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    FREE? Right, everything under communism is free as long as they steal your money and property to pay for it. The government threw out the mafia because they were stealing their stolen property. Oblome gets a free cigar and destroys America for it,then his wife who is actually a man tells everyone how bad smoking is for them. She can’t control him but wants to tell all of America to stop smoking and what to eat. Everything Obummer has done has been a flop. Liberals are all insane.

  • December 20, 2014 at 12:43 am
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    At a 95% income tax rate, education and health care is hardly free. What was that about “good housing”? If by good you mean the kind that crumbles and collapses when the sun comes out after the rains, then yes, the housing is very good. At least those homes still standing. Oh yea, about that land reform. Cuba imports 80% of the food they consume. How is that land reform working out?

  • December 19, 2014 at 10:56 pm
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    USA/Cuba embargo is an act of war meant to make the Cubans poor. So Moses are you the person to blame a battered wife for her bruises? The Cuban Revolution was not for the banksters!

  • December 19, 2014 at 10:55 pm
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    Cuba does not need America. Cuba does not need American tourists. Cuba does not need to come to the USA. Cuba needs the big bully USA to stop punishing the world for doing business with Cuba. Stop penalizing banks, shipping companies, and businesses that want normal trade with Cuba. Cuba can do just fine ..actually great without USA …just stop the embargo ..stop the bullying.

  • December 19, 2014 at 10:52 pm
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    the Embargo is an act of war geniusInformed, look into it. Dont bully Cuba!

  • December 19, 2014 at 9:19 pm
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    One of the few times I agree with you Moses. You’re a very thoughtful and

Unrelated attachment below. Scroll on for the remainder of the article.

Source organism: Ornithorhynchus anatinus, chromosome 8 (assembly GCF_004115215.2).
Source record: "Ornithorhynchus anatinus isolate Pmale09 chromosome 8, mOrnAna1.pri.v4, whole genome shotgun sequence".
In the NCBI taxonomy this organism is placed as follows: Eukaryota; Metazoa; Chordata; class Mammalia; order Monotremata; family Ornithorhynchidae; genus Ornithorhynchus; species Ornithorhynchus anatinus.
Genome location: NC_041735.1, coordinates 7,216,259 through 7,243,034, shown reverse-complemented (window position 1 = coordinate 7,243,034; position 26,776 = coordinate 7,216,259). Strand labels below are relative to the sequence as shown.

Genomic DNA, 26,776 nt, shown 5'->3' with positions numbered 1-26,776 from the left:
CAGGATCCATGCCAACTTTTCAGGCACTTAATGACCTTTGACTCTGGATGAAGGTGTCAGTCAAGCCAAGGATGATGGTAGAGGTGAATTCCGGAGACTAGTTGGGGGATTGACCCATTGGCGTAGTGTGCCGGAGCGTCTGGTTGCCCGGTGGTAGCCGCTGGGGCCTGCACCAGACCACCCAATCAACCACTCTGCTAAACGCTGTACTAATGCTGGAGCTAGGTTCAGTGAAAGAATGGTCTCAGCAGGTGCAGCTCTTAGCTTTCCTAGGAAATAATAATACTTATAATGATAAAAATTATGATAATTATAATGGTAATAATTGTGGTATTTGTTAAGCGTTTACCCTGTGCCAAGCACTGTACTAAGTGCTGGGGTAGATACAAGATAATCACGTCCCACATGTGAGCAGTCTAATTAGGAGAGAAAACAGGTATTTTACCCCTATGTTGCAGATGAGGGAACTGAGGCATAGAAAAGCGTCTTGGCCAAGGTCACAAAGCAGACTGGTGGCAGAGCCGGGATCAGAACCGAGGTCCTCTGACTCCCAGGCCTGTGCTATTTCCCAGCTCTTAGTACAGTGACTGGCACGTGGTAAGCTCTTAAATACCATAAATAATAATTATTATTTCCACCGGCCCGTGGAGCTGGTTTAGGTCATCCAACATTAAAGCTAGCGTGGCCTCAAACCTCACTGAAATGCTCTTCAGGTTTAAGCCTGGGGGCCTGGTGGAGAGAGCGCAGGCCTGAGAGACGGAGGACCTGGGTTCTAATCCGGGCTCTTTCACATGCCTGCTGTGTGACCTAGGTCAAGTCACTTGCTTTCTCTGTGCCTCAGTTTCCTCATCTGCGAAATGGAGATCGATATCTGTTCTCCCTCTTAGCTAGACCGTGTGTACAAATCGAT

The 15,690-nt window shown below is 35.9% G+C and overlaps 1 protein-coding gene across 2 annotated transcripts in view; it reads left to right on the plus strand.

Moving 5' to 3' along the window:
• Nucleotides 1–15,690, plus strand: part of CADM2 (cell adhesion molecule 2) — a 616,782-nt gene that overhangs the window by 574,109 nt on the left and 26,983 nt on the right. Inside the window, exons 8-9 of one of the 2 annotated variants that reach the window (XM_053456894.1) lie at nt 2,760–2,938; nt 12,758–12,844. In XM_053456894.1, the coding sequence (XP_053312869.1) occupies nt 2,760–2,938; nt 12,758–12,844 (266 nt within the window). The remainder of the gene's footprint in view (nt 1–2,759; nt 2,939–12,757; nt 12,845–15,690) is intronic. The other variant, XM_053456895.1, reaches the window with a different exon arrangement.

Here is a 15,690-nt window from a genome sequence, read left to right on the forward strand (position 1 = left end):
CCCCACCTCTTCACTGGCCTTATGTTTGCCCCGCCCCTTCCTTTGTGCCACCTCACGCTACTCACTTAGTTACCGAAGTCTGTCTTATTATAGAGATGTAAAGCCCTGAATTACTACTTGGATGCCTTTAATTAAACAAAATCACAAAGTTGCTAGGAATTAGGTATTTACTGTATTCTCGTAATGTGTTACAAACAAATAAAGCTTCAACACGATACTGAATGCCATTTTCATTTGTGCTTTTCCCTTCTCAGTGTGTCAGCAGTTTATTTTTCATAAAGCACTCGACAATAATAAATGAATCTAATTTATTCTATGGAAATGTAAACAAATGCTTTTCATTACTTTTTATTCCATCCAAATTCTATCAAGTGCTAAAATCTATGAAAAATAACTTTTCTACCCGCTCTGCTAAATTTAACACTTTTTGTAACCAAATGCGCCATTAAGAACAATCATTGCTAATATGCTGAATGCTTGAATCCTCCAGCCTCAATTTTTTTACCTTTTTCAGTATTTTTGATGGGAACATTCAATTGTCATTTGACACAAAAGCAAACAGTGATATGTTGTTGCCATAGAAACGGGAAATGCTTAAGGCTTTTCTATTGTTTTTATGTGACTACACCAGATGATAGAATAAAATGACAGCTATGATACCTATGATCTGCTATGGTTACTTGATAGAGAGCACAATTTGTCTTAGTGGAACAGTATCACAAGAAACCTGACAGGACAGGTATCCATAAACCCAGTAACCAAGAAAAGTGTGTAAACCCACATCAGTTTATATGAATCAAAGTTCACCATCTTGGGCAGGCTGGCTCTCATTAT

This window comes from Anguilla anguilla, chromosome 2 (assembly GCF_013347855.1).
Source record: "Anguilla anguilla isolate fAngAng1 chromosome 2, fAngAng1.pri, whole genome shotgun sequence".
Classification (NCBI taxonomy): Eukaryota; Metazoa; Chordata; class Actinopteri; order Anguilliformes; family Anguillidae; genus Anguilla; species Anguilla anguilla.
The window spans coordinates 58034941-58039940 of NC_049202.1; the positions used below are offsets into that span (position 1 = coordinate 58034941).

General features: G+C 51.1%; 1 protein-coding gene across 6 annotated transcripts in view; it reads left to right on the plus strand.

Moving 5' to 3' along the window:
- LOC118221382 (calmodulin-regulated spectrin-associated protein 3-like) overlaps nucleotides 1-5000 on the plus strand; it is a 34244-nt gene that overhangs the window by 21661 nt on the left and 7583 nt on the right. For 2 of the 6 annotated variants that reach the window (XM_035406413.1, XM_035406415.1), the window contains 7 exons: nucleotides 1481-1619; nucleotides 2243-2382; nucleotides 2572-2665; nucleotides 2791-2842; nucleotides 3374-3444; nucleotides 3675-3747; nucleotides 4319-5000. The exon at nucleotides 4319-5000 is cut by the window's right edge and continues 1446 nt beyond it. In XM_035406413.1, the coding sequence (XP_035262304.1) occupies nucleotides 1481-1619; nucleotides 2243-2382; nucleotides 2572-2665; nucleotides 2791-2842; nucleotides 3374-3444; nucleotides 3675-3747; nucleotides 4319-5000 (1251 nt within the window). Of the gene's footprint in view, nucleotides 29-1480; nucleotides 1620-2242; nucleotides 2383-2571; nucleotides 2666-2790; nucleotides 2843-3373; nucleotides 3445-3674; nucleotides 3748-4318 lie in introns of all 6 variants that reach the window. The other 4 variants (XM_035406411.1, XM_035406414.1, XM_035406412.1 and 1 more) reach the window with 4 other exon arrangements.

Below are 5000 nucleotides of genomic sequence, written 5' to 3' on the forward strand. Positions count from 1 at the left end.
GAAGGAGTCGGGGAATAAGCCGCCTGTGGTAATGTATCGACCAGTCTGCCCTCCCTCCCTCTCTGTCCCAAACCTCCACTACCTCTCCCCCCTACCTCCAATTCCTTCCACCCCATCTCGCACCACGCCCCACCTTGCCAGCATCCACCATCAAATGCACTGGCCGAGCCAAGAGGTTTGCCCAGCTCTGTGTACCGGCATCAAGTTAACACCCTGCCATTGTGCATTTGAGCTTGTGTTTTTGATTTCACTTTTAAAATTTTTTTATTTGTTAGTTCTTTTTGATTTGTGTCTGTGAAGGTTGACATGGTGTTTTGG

brilliant writer and i read your replies often. Glad you’re on board.

  • December 19, 2014 at 9:10 pm
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    The Cuban people deserve a better future. Our policy of trying to hurt the Castro regime hasn’t accomplished anything, except to isolate the people of Cuba themselves. After more than 50 years of this ridiculous attempt to force democracy upon a country that may or may not want it, the Castros are still in power. Democracy isn’t something we can force on the world. Only the Cuban people can decide if they want democracy, and must fight for it on their own. Let me ask you this: Why do we have friendly relations with China? Why do we have friendly relations with Saudi Arabia? Why do we have friendly relations with these countries that have atrocious human rights records, yet have this kind of policy toward our close neighbor Cuba? Simple. Cuba offers us very little in terms of resources. It doesn’t fit the American policy of “show me the money”. It’s easy to isolate a tiny country like Cuba, which can do little or nothing in response. But if we truly cared about human rights, we would also be standing up to brutal regimes such as China and Saudi Arabia. Instead, their leaders dine in the White House, while the Cuban people pay for the policies of their leaders. I applaud our President for taking action in this matter. It is long overdue.